Testimony supporting Maryland Housing Impact Fairness Act

November 21, 2019

Montgomery County Council

Council Office Building

100 Maryland Ave.

Rockville, MD 20850

Bill 34-19, Taxation – Development Impact Taxes – Affordable Housing – Housing Impact Fairness Act (Support)

Testimony for December 3, 2019

Kimberly Golden Brandt, Director, Smart Growth Maryland

Jane Lyons, Maryland Advocacy Manager, Coalition for Smarter Growth

President Navarro and Councilmembers, thank you for the opportunity to speak today. My name is Kim Golden Brandt, Director of Smart Growth Maryland, which advocates for a more environmentally and economically sustainable future that creates opportunities for all Marylanders through better development patterns. I am also speaking on behalf of the Coalition for Smarter Growth, the leading organization in the D.C. region advocating for walkable, inclusive, transit-oriented communities. 

First, thank you to the Council for your support of affordable housing, shown through your continued investment in the Housing Initiative Fund and recent adoption of the Council of Government’s housing targets. In addition to the legislation before us this evening, we welcome additional proposals that will help get the HIF to the $100 million per year goal and help double housing production to meet the COG targets.

We support the Housing Impact Fairness Act, given the existing and growing need for both affordable housing and school construction funding. This legislation ensures that all new construction contributes for its impact. 

For example, there was a $575,000 home from 1953 on Dickens Avenue in Bethesda. It was torn down and replaced with a 4,891 square foot, $1.425 million home. When this happens again and again in a neighborhood, middle-class households are replaced by wealthier households. Teardowns can lead to neighborhoods becoming more exclusionary over time, especially when “middle” housing types are missing.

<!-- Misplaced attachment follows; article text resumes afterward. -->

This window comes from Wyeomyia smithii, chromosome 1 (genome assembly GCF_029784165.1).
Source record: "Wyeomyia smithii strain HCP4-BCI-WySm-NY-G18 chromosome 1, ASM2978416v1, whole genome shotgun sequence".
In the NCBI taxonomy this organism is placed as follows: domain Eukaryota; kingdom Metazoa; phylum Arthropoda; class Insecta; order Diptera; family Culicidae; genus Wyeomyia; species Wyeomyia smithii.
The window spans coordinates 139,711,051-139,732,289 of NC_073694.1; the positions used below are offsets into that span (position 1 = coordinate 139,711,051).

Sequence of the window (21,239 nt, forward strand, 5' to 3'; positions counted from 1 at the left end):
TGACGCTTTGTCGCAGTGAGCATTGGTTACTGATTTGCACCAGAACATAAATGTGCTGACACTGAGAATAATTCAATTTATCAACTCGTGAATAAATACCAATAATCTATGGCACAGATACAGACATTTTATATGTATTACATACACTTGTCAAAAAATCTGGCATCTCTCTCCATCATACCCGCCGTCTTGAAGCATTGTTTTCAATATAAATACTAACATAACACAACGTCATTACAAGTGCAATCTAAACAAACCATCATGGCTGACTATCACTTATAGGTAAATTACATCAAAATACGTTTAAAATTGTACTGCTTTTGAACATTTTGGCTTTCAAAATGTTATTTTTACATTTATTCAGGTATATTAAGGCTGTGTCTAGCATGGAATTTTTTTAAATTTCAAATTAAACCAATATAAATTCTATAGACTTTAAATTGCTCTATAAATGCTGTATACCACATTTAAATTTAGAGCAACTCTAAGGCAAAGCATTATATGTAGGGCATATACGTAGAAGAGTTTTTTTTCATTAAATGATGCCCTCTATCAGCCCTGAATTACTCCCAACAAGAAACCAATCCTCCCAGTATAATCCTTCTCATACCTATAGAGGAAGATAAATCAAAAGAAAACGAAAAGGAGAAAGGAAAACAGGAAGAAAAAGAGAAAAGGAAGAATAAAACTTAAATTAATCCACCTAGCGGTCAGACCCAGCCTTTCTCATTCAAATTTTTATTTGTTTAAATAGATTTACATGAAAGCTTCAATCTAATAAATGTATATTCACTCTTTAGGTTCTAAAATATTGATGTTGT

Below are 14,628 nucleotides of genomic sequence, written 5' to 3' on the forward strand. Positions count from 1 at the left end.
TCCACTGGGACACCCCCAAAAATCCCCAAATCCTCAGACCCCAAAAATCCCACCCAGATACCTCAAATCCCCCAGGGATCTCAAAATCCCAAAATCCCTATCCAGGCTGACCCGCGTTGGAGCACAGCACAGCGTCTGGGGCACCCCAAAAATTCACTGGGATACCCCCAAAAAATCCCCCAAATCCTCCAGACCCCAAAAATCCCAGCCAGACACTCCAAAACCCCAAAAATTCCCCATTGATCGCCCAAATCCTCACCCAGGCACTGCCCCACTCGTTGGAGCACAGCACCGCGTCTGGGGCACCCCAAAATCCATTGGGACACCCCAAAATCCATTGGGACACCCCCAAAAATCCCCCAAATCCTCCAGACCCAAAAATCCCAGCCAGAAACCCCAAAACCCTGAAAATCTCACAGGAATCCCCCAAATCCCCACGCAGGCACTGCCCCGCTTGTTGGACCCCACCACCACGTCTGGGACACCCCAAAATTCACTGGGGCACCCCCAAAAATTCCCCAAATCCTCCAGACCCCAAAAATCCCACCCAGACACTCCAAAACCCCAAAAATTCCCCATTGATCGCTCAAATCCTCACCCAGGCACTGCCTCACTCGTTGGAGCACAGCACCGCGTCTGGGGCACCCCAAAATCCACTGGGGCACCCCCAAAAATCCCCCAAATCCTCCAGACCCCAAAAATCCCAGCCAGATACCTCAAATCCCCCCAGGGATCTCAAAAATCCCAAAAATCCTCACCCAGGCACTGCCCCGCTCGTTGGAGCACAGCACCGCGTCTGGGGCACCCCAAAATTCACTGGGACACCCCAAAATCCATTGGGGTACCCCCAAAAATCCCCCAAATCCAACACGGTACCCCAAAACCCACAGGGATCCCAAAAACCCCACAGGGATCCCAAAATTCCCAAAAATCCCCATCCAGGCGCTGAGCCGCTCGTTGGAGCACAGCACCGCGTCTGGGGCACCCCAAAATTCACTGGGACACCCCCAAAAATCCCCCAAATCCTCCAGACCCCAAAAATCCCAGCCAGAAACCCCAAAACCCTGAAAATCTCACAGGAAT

On average, the additional impact fees would result in a newly rebuilt home costing $1.8 million instead of $1.75 million. As with all taxes, this is a statement of values. The HIF portion of the impact tax from just this one teardown would go a long way to helping provide affordable housing, for example, more than covering the rent of two very low-income families for over a year. Or it would meaningfully contribute to more room in our schools for students. For homes built after 1986, we’ve already made that value judgement to support these goals.

In addition to our support of the bill, we also offer the following amendments and considerations. First, to ensure that this proposal will be a net gain in revenue over time, we welcome additional economic analysis. The recordation tax and increased property taxes that come from teardowns also go towards affordable housing, school construction, and other investments.

Next, we recognize that some neighborhoods, especially those with older structures, need investment including improved housing stock, and that teardowns can offer that needed investment. Therefore, we welcome an amendment that exempts blighted or condemned properties.

Finally, we ask the PHED committee to strongly consider exempting properties if an additional living unit is provided. This policy could be modeled after Portland’s residential infill project. Replacing one home with another does nothing to address the county’s housing shortage. If we do not build enough homes to address demand, then older homes will just continue to become more and more unaffordable.

Thank you for your time.